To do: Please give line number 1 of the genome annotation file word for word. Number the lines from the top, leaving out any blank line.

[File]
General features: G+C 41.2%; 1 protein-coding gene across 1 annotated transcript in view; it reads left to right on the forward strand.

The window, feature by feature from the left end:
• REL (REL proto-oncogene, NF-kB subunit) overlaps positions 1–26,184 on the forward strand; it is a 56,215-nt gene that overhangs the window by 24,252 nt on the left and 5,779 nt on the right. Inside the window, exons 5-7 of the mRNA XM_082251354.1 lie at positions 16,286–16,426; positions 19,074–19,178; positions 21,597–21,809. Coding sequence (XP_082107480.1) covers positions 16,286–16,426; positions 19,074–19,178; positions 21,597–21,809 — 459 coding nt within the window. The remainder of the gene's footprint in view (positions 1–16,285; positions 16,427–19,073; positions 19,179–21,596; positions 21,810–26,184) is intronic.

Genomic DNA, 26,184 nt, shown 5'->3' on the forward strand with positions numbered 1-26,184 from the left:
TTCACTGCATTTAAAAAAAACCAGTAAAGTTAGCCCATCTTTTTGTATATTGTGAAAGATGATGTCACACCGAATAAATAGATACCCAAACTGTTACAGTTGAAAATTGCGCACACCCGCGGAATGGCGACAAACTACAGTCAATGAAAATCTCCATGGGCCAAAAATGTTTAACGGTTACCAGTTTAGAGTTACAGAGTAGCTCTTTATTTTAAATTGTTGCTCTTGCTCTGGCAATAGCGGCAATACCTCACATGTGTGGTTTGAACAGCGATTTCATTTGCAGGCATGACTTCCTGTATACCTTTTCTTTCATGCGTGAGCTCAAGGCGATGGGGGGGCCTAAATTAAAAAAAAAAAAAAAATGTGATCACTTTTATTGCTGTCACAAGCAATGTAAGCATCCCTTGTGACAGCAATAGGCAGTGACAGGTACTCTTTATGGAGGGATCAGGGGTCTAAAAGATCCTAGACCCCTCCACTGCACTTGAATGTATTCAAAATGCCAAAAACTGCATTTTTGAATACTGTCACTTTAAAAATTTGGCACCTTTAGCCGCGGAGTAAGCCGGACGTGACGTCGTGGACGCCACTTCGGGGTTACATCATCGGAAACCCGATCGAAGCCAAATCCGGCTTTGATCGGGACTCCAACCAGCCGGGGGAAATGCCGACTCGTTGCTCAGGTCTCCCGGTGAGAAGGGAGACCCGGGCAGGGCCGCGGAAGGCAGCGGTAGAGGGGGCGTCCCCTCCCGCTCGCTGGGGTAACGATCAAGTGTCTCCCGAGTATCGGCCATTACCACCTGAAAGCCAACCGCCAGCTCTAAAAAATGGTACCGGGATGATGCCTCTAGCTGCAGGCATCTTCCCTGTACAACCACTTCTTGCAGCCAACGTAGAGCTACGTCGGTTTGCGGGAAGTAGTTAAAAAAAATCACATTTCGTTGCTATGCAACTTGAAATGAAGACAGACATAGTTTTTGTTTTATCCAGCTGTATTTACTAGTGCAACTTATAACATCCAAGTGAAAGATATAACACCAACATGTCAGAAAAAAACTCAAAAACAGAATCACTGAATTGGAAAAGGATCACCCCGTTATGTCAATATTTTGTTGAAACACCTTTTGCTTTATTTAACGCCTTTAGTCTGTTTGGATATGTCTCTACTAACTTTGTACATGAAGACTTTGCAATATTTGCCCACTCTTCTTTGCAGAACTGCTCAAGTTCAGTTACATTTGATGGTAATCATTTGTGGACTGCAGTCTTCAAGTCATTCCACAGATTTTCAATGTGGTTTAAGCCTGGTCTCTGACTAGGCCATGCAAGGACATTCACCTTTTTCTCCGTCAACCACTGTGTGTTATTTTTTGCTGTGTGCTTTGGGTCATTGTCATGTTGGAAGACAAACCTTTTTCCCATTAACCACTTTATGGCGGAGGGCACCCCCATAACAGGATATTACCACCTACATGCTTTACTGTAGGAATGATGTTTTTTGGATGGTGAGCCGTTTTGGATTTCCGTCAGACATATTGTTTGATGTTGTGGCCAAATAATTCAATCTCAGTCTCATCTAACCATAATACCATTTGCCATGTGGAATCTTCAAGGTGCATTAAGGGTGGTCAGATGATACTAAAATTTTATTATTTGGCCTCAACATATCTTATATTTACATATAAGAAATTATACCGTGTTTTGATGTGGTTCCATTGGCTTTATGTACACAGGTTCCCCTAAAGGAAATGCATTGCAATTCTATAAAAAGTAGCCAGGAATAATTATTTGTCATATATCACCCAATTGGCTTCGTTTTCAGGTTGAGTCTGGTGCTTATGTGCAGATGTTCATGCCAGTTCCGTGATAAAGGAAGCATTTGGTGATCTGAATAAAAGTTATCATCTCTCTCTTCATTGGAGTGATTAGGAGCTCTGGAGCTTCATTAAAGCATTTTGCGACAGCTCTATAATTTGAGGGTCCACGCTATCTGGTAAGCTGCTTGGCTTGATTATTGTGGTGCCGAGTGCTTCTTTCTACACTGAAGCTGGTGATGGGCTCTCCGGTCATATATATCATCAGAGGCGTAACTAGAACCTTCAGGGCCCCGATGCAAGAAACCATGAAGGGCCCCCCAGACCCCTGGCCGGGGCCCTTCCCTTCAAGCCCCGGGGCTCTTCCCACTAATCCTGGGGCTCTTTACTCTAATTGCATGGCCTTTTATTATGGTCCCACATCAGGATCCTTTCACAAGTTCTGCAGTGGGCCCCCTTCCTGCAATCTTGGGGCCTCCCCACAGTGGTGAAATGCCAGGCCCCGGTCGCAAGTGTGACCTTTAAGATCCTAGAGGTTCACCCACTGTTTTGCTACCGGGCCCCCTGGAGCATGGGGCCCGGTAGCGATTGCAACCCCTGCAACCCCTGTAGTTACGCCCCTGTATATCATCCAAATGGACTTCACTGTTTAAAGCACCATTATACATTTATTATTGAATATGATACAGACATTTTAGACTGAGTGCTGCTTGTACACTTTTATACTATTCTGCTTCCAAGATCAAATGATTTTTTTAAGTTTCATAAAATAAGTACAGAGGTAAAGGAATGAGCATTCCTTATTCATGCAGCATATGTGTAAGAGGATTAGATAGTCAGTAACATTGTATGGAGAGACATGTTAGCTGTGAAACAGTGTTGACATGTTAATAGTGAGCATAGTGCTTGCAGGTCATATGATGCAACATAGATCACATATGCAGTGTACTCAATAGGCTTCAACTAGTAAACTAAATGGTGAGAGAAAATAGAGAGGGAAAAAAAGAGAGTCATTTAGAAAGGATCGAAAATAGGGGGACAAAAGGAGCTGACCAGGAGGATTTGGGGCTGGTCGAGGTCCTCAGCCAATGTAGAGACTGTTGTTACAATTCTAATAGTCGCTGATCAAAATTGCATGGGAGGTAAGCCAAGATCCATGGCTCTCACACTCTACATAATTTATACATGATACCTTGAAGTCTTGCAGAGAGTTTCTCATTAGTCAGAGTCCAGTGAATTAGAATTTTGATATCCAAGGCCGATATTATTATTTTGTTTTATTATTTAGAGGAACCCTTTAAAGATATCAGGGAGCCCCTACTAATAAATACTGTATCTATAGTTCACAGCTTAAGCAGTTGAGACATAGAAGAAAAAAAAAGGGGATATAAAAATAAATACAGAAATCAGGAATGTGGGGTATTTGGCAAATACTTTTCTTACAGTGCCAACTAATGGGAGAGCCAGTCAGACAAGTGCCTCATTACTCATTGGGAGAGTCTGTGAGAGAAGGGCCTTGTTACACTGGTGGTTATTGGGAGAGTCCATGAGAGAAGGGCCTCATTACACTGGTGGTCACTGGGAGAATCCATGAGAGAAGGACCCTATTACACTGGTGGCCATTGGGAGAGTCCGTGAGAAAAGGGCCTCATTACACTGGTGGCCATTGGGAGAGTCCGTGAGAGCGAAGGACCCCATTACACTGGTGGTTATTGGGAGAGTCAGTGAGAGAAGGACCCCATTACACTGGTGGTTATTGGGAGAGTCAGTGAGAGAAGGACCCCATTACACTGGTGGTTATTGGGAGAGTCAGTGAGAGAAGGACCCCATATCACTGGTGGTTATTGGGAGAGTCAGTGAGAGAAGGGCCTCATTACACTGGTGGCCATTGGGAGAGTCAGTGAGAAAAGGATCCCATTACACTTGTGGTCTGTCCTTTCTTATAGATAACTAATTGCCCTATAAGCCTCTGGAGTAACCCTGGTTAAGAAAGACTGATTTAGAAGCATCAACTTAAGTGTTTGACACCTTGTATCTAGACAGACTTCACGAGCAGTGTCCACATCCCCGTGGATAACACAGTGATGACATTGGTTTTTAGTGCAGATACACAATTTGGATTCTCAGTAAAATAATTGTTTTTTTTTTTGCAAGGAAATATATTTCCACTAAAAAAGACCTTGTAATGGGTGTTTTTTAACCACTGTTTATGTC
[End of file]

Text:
General features: G+C 41.2%; 1 protein-coding gene across 1 annotated transcript in view; it reads left to right on the forward strand.